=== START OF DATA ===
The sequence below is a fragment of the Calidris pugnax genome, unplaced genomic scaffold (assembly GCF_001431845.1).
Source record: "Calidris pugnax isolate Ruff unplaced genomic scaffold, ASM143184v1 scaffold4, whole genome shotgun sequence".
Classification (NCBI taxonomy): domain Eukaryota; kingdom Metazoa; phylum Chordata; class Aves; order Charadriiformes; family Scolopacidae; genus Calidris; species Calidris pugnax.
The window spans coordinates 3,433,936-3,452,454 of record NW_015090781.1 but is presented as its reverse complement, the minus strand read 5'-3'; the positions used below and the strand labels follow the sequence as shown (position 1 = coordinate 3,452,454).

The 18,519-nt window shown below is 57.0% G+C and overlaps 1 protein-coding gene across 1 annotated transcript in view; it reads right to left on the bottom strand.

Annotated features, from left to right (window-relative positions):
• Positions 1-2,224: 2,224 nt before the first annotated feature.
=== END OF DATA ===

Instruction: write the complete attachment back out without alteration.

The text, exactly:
The sequence below is a fragment of the Calidris pugnax genome, unplaced genomic scaffold (assembly GCF_001431845.1).
Source record: "Calidris pugnax isolate Ruff unplaced genomic scaffold, ASM143184v1 scaffold4, whole genome shotgun sequence".
Classification (NCBI taxonomy): domain Eukaryota; kingdom Metazoa; phylum Chordata; class Aves; order Charadriiformes; family Scolopacidae; genus Calidris; species Calidris pugnax.
The window spans coordinates 3,433,936-3,452,454 of record NW_015090781.1 but is presented as its reverse complement, the minus strand read 5'-3'; the positions used below and the strand labels follow the sequence as shown (position 1 = coordinate 3,452,454).

The 18,519-nt window shown below is 57.0% G+C and overlaps 1 protein-coding gene across 1 annotated transcript in view; it reads right to left on the bottom strand.

Annotated features, from left to right (window-relative positions):
• Positions 1-2,224: 2,224 nt before the first annotated feature.